followed including incorporating fault-tolerant features directly into the applications, developing specialized fault-
tolerant hardware, making use of and enhancing the fault-tolerant features of operating systems, and developing
application-independent middleware that would provide fault-tolerant capabilities. Among these options,
developing application-independent middleware has the minimal intrusion in the system and can support any general
application including legacy applications that fall into the umbrella of the corresponding middleware model.

In the past decade, MPI has emerged as the de-facto standard for development and execution of high-performance
parallel applications. By its nature as a communication library facilitating user-level communication and
synchronization amongst a group of processes, the MPI library needs to maintain global awareness of the processes
that collectively constitute a parallel application. An MPI library consequently emerges as a logical and suitable










place to incorporate selected fault-tolerant features. However, fault-tolerance is absent in both the MPI-1 and MPI-2
standards [2]. To the best of our knowledge, no satisfactory products or research results offer an effective path to
providing scalable computing applications for embedded cluster systems with effective fault-tolerance. In this
paper, we present the design and analyze the characteristics of FEMPI, a new lightweight, fault-tolerant message
passing middleware for clusters of embedded systems. The scope of this paper is focused upon a presentation of the
design of FEMPI and preliminary performance results with it on a COTS-based, embedded cluster system prototype
for space. To highlight the compatibility of FEMPI across platforms and permit performance comparisons with
conventional MPI middleware, we also provide results from experiments on an Intel Xeon cluster.

The remainder of this paper is organized as follows. Section 2 provides background on several existing fault-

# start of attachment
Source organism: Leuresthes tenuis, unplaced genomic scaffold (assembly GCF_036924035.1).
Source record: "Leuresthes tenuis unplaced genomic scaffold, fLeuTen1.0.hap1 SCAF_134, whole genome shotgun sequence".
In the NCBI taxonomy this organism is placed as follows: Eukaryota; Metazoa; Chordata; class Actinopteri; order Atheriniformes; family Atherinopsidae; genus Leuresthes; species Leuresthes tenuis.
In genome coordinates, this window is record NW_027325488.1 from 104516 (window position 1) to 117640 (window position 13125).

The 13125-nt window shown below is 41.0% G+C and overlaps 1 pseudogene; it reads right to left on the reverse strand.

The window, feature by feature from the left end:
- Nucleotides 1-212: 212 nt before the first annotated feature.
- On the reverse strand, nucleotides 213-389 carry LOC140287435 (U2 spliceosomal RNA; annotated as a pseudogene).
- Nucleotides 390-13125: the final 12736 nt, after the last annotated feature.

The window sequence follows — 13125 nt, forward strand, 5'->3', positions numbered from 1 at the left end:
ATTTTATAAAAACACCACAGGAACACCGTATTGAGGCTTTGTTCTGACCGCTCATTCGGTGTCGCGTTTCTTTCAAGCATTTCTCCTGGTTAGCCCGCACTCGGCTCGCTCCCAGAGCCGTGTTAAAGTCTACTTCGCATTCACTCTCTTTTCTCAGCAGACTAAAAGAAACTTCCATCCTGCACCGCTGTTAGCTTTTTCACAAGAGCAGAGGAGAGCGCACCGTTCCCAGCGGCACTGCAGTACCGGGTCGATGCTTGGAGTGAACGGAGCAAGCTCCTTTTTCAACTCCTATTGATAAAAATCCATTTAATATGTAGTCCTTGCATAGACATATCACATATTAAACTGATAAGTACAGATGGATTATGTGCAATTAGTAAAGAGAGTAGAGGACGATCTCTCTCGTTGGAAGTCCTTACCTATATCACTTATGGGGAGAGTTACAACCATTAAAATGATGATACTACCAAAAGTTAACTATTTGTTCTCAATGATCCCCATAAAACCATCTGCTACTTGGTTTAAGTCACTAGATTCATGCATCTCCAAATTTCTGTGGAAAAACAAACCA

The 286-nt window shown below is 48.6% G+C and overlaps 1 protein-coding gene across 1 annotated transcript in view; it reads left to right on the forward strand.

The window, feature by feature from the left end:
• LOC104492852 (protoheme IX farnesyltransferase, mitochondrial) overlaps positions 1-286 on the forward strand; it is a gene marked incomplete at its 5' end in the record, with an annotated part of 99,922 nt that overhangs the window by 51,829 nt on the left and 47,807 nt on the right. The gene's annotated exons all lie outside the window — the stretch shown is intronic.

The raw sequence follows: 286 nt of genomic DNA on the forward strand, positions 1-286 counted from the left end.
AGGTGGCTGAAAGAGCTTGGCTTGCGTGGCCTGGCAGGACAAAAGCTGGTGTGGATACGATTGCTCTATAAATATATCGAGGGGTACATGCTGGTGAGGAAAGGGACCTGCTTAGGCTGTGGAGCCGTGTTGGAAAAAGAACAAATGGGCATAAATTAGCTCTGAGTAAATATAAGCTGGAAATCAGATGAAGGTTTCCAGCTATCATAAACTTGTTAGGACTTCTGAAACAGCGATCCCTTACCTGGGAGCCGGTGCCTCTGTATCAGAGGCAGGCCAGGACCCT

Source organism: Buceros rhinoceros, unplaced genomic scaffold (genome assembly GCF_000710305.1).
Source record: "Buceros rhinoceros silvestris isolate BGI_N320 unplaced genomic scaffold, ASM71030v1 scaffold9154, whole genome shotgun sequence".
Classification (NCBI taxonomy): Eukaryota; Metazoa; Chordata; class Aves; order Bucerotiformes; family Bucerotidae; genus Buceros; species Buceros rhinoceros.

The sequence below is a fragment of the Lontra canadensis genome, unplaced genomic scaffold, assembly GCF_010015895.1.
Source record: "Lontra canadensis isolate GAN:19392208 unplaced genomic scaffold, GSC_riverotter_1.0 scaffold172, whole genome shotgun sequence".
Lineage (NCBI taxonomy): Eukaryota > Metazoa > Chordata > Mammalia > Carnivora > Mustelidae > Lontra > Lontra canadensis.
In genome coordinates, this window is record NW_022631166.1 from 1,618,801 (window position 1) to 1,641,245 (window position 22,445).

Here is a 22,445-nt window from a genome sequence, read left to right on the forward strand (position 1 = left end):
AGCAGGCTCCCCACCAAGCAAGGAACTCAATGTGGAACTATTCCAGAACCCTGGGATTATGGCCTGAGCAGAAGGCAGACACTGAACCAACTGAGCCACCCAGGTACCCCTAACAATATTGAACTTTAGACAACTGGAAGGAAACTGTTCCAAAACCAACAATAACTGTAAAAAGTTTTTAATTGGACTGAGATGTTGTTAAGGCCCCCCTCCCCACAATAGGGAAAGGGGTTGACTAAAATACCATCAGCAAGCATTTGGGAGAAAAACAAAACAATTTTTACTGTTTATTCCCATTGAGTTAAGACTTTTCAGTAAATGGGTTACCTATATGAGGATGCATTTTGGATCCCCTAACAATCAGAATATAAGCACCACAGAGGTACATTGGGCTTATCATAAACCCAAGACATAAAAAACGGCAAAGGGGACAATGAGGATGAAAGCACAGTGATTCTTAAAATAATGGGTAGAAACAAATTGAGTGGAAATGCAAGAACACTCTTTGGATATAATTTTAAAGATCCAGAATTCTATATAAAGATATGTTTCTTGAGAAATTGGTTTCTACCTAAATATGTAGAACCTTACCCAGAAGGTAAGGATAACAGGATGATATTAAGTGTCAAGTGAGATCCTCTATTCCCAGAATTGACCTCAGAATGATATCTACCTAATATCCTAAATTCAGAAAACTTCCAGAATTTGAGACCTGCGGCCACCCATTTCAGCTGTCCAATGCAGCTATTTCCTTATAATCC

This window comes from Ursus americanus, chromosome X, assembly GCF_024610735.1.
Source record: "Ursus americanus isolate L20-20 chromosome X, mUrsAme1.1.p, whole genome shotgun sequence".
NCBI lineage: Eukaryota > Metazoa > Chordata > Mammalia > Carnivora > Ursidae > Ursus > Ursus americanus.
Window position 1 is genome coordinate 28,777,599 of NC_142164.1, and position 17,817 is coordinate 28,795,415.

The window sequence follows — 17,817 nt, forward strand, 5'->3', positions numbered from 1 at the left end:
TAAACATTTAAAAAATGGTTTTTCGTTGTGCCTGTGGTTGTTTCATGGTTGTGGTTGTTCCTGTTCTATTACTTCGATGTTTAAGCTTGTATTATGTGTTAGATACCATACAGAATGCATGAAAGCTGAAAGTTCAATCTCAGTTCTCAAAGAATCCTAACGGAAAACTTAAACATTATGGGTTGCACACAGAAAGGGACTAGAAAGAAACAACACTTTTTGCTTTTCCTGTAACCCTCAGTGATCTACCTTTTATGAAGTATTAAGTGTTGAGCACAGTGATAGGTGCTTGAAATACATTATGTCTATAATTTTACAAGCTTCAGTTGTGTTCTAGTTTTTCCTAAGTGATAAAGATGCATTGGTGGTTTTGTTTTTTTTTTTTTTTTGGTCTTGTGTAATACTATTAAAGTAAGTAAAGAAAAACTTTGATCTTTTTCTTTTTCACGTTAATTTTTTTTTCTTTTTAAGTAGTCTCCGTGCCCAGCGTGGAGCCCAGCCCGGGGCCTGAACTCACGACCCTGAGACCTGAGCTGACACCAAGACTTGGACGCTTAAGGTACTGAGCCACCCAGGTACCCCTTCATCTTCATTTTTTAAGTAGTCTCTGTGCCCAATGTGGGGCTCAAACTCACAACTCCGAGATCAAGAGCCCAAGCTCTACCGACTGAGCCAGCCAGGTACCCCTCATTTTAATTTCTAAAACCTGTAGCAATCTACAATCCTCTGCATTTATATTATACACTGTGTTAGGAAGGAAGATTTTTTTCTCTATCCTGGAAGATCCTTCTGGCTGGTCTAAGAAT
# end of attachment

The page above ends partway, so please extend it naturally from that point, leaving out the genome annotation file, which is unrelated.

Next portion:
tolerant MPI implementations for traditional general-purpose HPC systems. Section 3 discusses the architecture and
design of FEMPI, while performance results are presented in Section 4. Section 5 concludes the paper and
summarizes insight and directions for future research.

2. Background and Related Research

In this section, we provide an overview of MPI and its inherent limits relative to fault-tolerance. Also included is a
brief summary of existing tools that provide fault-tolerance to MPI, albeit primarily targeting conventional,
resource-plentiful HPC systems instead of embedded, mission-critical systems that are the emphasis of our work.

2.1 Limitations of MPI Standard
The MPI forum released the first MPI standard, MPI-1, in 1995, with drafts provided over the previous 18 months.
The primary goals of the standard in this release were high performance and portability. Achieving reliability
typically includes utilization of additional resources and methodologies. This additional utilization conflicts with
the goal of high performance and supports MPI Forum's decision for limited reliability measures. Emphasis on high
performance thus led to a static process model with limited error handling. The success of an MPI application is
guaranteed only when all constituent processes finish successfully. "Failure" or i.ish of one or more processes
leads to a default application termination procedure which is in fact required standard behavior. Subsequently,
current designs and implementations of MPI suffer from inadequacies in various aspects to providing reliability.

Fault Model: MPI assumes a reliable communication layer. The standard does not provide methods to deal with